The novel concept of Xinasty is a combination of Xi and dynasty.
A dynasty is a ruling family. By using the term Xinasty we want to convey the idea that there often appears to be an implicit prevailing notion about Xi within a family, including ancestors. Such a notion can work in a severely restrictive way regarding the acceptance of, and dealing with, one’s own Xi, certainly if that notion is not a consciously made one.
The “birds of a feather flock together” effect results in Xi couples being formed. Given the strongly hereditary component of Xi, there is often a majority of family members in which Xi characteristics can be observed, even if their expression can take extremely divergent forms. This may have been a process already going on for generations, but need not necessarily have resulted in scientific or social prominence. Even so, all the individuals involved have had experience with the feeling – either consciously or unconsciously – of being different from the average person, and they have made their own choices about how to deal with this.
This may involve inhibitory convictions like:
“Make sure you never get noticed” or
“Take it easy, otherwise it might be dangerous,”
or normative life rules such as:
“You can’t make a silk purse from a sow’s ear.”
It may also have resulted in the creation of a strong and enjoyable Ximension within the family, where expressing one’s talents is naturally encouraged.
Confusion about gifted and non-gifted
The classical definition of being gifted is often a confusing factor: Excellent performance at school or during a study is considered as being a necessary criterion for giftedness.
Failing at school leads to a lifelong judgement of “not being particularly intelligent.” For example, a strong capacity for imaginal thinking, either linked to dyslexia or not, or a strong psychomotor extra receptivity (not being able to sit still at school) leads to dropping out or to being relegated to vocational education. This often occurs in more than one member of the family and can result in a prevailing notion that “our kind of people” just isn’t that intelligent.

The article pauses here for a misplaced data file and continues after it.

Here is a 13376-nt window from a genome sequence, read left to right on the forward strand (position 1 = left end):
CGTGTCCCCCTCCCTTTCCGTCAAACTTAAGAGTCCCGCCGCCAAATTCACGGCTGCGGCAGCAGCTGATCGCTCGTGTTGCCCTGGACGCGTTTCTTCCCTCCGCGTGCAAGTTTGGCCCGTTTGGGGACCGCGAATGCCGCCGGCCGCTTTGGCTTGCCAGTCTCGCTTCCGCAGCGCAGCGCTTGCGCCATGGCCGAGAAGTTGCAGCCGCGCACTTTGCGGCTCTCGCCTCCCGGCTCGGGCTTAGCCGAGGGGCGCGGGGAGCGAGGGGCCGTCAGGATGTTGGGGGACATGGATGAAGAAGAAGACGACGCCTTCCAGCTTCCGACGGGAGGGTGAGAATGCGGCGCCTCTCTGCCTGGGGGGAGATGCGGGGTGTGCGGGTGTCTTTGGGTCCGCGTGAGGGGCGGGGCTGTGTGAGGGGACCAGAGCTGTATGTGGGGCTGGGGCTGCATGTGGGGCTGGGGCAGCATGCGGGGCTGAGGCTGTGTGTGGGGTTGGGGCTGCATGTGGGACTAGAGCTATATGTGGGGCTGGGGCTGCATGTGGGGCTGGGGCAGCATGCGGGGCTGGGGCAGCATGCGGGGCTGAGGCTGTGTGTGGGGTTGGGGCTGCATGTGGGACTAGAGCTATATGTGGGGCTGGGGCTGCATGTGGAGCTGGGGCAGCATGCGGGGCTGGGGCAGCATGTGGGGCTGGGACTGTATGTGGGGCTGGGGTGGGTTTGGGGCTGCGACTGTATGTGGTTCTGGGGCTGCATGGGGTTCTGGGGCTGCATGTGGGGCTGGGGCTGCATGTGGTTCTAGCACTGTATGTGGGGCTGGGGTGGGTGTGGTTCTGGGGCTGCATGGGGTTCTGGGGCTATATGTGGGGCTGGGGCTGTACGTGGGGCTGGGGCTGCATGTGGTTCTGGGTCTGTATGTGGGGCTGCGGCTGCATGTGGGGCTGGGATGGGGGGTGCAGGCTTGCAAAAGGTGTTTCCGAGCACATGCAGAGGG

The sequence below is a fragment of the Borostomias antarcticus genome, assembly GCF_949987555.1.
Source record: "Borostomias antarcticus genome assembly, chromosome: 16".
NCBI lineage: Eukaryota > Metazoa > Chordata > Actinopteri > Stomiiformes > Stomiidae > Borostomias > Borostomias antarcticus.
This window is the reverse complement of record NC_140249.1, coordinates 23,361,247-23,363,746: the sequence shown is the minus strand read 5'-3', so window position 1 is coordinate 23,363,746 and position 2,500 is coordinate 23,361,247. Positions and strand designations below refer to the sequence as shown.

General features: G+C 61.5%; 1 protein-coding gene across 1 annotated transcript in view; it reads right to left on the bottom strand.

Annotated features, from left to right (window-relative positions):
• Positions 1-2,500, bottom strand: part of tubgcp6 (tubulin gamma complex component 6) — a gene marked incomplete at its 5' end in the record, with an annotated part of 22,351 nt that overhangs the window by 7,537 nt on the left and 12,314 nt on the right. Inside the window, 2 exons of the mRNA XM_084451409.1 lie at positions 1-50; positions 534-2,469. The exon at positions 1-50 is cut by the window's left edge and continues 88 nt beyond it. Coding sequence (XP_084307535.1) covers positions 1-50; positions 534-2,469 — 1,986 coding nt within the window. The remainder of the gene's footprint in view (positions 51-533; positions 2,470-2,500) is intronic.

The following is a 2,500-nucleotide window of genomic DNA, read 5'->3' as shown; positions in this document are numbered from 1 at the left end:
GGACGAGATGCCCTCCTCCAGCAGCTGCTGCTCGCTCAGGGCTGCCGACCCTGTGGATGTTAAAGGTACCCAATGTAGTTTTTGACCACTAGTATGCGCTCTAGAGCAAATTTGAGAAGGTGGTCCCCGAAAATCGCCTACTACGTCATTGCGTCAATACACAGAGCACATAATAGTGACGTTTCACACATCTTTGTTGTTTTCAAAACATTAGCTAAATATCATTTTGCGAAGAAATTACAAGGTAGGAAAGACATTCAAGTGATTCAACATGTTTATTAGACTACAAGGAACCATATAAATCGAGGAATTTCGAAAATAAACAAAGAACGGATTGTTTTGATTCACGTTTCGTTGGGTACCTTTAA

Another example within a family is: One child turns out to be the smart one at school, while the others are more interested in music, drawing or other “hobbies”, or in networking with a chosen few of their own age.
Of course these others are not considered gifted, only that “smart at school” child is. Often negative reference is made in this context to characteristics of “ungifted” uncles, aunts, grandparents, etc. This can have a stigmatising effect on such a child.
One of its possible effects is not being able to accept having an uncommon intelligence, and rejecting the idea of being an extra intelligent person. Being an extra intense person can be more attractive then.
When a son or daughter is labelled by others as possibly being gifted, or, for that matter, not gifted, these types of experiences can lead to vehement responses from their parents. Such a strong reaction does not leave the child unscathed, and thus the pattern continues.